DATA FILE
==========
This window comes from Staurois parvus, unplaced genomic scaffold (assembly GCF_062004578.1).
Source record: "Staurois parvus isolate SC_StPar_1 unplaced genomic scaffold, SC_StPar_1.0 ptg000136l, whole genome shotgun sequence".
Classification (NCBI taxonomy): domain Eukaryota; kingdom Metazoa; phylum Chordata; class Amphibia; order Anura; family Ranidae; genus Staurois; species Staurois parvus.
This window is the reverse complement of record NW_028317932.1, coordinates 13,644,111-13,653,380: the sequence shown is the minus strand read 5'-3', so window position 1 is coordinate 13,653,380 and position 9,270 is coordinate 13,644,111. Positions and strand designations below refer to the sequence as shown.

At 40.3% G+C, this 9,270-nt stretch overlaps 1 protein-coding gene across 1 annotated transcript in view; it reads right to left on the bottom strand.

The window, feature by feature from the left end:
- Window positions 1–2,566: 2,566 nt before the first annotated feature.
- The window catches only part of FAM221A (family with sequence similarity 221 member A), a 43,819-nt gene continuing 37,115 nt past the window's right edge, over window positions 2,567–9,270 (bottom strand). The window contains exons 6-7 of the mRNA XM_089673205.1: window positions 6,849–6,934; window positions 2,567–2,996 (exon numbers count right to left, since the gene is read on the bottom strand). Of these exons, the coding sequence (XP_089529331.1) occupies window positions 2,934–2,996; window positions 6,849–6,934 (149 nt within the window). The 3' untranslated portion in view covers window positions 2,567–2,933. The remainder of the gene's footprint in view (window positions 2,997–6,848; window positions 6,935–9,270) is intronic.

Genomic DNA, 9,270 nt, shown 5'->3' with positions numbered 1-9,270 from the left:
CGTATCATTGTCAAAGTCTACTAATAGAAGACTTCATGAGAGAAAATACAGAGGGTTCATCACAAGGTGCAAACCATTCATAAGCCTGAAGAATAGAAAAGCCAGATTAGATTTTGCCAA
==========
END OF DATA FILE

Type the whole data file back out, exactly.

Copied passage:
This window comes from Staurois parvus, unplaced genomic scaffold (assembly GCF_062004578.1).
Source record: "Staurois parvus isolate SC_StPar_1 unplaced genomic scaffold, SC_StPar_1.0 ptg000136l, whole genome shotgun sequence".
Classification (NCBI taxonomy): domain Eukaryota; kingdom Metazoa; phylum Chordata; class Amphibia; order Anura; family Ranidae; genus Staurois; species Staurois parvus.
This window is the reverse complement of record NW_028317932.1, coordinates 13,644,111-13,653,380: the sequence shown is the minus strand read 5'-3', so window position 1 is coordinate 13,653,380 and position 9,270 is coordinate 13,644,111. Positions and strand designations below refer to the sequence as shown.

At 40.3% G+C, this 9,270-nt stretch overlaps 1 protein-coding gene across 1 annotated transcript in view; it reads right to left on the bottom strand.

The window, feature by feature from the left end:
- Window positions 1–2,566: 2,566 nt before the first annotated feature.
- The window catches only part of FAM221A (family with sequence similarity 221 member A), a 43,819-nt gene continuing 37,115 nt past the window's right edge, over window positions 2,567–9,270 (bottom strand). The window contains exons 6-7 of the mRNA XM_089673205.1: window positions 6,849–6,934; window positions 2,567–2,996 (exon numbers count right to left, since the gene is read on the bottom strand). Of these exons, the coding sequence (XP_089529331.1) occupies window positions 2,934–2,996; window positions 6,849–6,934 (149 nt within the window). The 3' untranslated portion in view covers window positions 2,567–2,933. The remainder of the gene's footprint in view (window positions 2,997–6,848; window positions 6,935–9,270) is intronic.

Genomic DNA, 9,270 nt, shown 5'->3' with positions numbered 1-9,270 from the left:
CGTATCATTGTCAAAGTCTACTAATAGAAGACTTCATGAGAGAAAATACAGAGGGTTCATCACAAGGTGCAAACCATTCATAAGCCTGAAGAATAGAAAAGCCAGATTAGATTTTGCCAA